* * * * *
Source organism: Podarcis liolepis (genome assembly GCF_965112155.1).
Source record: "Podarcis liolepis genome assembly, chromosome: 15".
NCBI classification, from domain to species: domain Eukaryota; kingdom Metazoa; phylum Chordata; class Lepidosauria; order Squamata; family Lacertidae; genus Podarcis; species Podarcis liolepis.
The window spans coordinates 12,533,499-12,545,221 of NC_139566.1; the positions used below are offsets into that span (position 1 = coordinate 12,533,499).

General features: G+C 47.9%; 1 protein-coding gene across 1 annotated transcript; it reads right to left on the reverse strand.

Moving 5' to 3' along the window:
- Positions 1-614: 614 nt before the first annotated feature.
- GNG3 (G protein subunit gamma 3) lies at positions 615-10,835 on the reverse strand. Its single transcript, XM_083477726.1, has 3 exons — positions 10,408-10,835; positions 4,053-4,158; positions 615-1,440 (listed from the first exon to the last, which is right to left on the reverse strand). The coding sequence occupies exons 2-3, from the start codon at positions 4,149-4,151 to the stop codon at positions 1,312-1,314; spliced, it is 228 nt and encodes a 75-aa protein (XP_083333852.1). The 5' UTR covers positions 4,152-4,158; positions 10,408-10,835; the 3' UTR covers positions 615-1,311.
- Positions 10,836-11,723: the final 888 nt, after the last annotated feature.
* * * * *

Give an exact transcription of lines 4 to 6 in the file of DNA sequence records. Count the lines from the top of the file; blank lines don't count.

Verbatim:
The window spans coordinates 12,533,499-12,545,221 of NC_139566.1; the positions used below are offsets into that span (position 1 = coordinate 12,533,499).

General features: G+C 47.9%; 1 protein-coding gene across 1 annotated transcript; it reads right to left on the reverse strand.

Moving 5' to 3' along the window: